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The Dual-Use Technology Conundrum: The Role of Dual-Use Goods in the Modernisation of the EU Armed Forces and Export Control Initiatives

Dual-use technologies are advanced technologies deriving from civilian or defence industries with military and commercial end uses. Recently, European land forces have used emerging technologies, and their integration made the digitalisation of military capabilities possible. Nowadays, the European Union launches projects towards the enforcement of a Common Security and Defence Policy (CSDP). At the same time, the European Defence Agency (EDA) strives to engage dual-use technologies coming from aviation and other civilian industries into defence to modernise the European armed forces. The EDA prioritises the integration of Remote Piloted Aircraft Systems in the civilian European airspace to enforce intelligence, surveillance, and reconnaissance activities of the European armies. (Csernatoni, 2016) Arguably, the integration of civilian R&D into the armed forces has brought significant changes recently. Information and communication technology improved armies’ operational capabilities and provided strategic advantages in the theatre of war.

The military applications of dual-use technologies in the conventional armed forces have been intensified in the era of digitalisation. Now, the modern land forces strive to develop their information systems and extend their C4ISR competencies. C4ISR refers to Command, Control, Communications, Computers, Intelligence, Surveillance, and Reconnaissance capabilities that undoubtedly allow for situational awareness and provide spatial representation. Obviously, since the integration of dual-use goods and commercial R&D in the EU militaries had facilitated cross-sector cooperation among different units and enabled C2 structure in armed forces. The establishment of C2 (Command and Control) enforces the EU-led military CSDP, while information systems facilitate command, and forces are capable of conducting operations across Joint Command Systems (Adams, Ben-Ari, Longsdon et Williamson, 2004).

The advanced technologies coming from the information and communication industry drive innovation in the development of network-centric systems in the EU armies. More precisely, European communication companies are working on projects based on the Internet Protocol (IP) and integrate within armies’ transmission technologies such as satellite, radio, and fiber optics. (Adams, Ben-Ari, Longsdon et Williamson, 2004) In the past years, European companies shifted their focus towards space and sought to develop military communication systems and satellites to improve surveillance and observation activities. Currently, European companies, such as Thales Alenia Space and Airbus Defence and Space, develop space technologies and aim to modernise the satellite telecommunications system of the French armed forces, COMSAT. Those companies will replace older generation satellites Syracuse 3A and 3B of this system to improve surveillance capabilities and data transmission performance. The COMSAT MG system is a next generation satellite telecommunication system that transmits large amounts of data and supports the C4ISR activities of the French military.[1]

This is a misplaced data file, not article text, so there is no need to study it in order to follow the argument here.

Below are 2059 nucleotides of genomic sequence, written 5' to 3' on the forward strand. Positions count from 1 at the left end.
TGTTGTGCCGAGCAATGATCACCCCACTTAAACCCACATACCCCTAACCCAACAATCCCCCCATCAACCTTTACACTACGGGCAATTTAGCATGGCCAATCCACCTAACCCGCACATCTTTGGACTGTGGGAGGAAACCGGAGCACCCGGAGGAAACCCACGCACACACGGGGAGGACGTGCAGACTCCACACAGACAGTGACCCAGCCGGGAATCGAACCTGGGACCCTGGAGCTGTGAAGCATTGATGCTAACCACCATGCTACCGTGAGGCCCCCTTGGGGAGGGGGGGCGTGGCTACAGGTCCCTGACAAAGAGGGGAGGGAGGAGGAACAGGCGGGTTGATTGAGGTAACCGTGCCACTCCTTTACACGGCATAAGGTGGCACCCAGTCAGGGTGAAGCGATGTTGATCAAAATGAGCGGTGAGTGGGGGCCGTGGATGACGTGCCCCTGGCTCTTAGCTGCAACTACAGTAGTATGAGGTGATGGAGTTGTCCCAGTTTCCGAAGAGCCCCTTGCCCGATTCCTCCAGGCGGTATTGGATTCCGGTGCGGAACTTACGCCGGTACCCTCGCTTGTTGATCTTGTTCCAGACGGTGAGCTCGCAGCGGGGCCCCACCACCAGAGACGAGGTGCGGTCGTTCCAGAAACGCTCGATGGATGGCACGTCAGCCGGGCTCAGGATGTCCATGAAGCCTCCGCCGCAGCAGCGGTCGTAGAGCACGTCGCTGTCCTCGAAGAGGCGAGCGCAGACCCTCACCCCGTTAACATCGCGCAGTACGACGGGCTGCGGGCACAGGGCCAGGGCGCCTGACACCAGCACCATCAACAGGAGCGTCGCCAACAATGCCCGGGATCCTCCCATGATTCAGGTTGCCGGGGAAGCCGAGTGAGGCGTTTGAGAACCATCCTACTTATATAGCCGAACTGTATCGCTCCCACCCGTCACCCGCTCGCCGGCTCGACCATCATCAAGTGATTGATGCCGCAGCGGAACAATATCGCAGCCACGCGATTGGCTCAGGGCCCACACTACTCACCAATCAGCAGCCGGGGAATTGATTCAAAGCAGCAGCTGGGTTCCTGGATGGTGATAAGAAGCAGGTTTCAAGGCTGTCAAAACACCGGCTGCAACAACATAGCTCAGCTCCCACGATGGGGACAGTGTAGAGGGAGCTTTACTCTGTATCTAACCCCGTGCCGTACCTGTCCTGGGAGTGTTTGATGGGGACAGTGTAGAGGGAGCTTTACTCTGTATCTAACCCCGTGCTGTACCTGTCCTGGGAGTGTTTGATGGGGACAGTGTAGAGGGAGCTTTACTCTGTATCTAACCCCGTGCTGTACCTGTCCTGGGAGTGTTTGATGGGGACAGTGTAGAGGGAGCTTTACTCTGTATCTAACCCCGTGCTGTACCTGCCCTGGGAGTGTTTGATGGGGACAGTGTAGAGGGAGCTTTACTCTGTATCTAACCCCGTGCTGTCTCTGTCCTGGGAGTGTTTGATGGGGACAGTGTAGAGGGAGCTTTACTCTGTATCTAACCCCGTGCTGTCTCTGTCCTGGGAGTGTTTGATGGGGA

Even though dual-use goods generate massive economic benefits, they may apply in different domains other than the military, namely political, security, and intelligence. Nevertheless, military end uses of dual-use goods are the most critical ones since expeditious technological development changes the military equipment significantly in the conduct of war. Particularly, technological advancement in neuroscience indicates that interfaces that stimulate brain function can be drafted to improve the cognitive performance of soldiers in wars and combat sleep deprivation. (Mahfoud, Aicardi, Datta, Rose, 2018) At the moment, advanced technologies in neuroscience are examined by the US government agency DARPA (Defence Advanced Research Projects Agency) to improve the effectiveness of the land forces.

The employment of neuroscience technology and the adoption of brain to computer interfaces (BCI) in the army will surpass human nature’s inefficiencies. (Mahfoud, Aicardi, Datta, Rose, 2018) Human weariness and tactile sensitivity impede operational effectiveness and lengthen the duration and cost of missions. The development and investigation of such technologies are making their first steps, whereas funding in R&D is increasing progressively. Nonetheless, for years to come, potential developments in neuroscience will bring significant changes for the EU land forces.

Moreover, dual-use technologies such as semiconductors are improving aircrafts’ mobility and functionality in total. Nowadays, the aerospace industry incorporates advanced electronics and systems in UAVs and drone devices to equip pilots for safe flying.[1] The precision of electronic devices in the aircraft is impressive, and the lightweight of the new electronic components is an added value for the modernisation of the EU land forces. So far, the prior generation military equipment of the European militaries has consisted of heavy components that made the aircraft less agile and the operability less effective.